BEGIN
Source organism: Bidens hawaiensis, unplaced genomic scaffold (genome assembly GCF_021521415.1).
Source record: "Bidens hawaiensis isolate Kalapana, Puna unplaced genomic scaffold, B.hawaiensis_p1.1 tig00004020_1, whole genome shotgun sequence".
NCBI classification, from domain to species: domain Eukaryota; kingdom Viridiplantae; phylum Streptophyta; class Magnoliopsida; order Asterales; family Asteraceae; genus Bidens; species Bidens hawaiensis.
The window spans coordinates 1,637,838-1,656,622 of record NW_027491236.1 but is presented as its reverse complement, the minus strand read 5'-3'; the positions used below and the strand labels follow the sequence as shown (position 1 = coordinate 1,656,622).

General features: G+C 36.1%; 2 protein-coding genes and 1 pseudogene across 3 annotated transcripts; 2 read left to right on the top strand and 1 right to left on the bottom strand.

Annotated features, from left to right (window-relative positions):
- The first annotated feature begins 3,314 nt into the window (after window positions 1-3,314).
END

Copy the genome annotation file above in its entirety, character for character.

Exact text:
Source organism: Bidens hawaiensis, unplaced genomic scaffold (genome assembly GCF_021521415.1).
Source record: "Bidens hawaiensis isolate Kalapana, Puna unplaced genomic scaffold, B.hawaiensis_p1.1 tig00004020_1, whole genome shotgun sequence".
NCBI classification, from domain to species: domain Eukaryota; kingdom Viridiplantae; phylum Streptophyta; class Magnoliopsida; order Asterales; family Asteraceae; genus Bidens; species Bidens hawaiensis.
The window spans coordinates 1,637,838-1,656,622 of record NW_027491236.1 but is presented as its reverse complement, the minus strand read 5'-3'; the positions used below and the strand labels follow the sequence as shown (position 1 = coordinate 1,656,622).

General features: G+C 36.1%; 2 protein-coding genes and 1 pseudogene across 3 annotated transcripts; 2 read left to right on the top strand and 1 right to left on the bottom strand.

Annotated features, from left to right (window-relative positions):
- The first annotated feature begins 3,314 nt into the window (after window positions 1-3,314).